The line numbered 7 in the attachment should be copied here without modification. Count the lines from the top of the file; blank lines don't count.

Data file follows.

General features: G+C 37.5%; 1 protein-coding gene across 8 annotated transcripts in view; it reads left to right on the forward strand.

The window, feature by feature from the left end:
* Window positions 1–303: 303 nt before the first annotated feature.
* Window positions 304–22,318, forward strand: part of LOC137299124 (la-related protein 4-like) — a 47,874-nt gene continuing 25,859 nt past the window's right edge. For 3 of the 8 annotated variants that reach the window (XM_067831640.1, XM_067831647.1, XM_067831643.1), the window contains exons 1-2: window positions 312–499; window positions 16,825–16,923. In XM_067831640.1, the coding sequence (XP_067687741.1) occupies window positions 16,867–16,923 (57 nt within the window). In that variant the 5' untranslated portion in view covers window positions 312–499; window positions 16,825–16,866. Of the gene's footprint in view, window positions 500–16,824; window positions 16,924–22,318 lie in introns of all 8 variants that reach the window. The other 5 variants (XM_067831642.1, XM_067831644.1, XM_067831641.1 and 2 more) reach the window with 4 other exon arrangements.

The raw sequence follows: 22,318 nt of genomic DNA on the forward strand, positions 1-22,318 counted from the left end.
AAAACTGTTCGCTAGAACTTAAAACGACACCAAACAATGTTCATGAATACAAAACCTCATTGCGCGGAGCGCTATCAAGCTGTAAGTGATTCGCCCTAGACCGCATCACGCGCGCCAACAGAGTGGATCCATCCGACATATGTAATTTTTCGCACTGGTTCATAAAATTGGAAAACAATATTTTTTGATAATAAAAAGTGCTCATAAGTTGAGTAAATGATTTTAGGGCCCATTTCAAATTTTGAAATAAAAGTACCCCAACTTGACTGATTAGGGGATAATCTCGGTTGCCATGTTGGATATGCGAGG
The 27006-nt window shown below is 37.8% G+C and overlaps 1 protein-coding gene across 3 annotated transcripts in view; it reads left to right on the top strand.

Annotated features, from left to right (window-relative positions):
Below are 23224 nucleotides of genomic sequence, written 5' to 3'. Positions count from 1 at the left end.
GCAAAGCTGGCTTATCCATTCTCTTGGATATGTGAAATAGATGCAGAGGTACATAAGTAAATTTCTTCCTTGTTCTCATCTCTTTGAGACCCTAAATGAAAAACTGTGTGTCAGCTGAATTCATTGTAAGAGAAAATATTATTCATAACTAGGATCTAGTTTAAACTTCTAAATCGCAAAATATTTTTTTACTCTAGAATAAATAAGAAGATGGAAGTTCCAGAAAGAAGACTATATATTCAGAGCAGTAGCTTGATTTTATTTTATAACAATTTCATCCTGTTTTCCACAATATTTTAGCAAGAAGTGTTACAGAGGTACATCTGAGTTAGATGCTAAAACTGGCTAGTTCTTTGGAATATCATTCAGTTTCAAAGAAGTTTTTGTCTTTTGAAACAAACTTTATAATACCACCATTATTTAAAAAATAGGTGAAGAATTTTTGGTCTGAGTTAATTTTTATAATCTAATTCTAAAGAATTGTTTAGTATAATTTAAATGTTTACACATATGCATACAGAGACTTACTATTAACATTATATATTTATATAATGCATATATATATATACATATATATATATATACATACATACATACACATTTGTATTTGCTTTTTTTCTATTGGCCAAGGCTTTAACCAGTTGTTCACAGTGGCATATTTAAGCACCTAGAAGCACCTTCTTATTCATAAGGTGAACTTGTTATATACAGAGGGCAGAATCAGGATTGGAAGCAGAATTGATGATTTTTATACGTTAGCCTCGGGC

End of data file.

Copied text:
The 27006-nt window shown below is 37.8% G+C and overlaps 1 protein-coding gene across 3 annotated transcripts in view; it reads left to right on the top strand.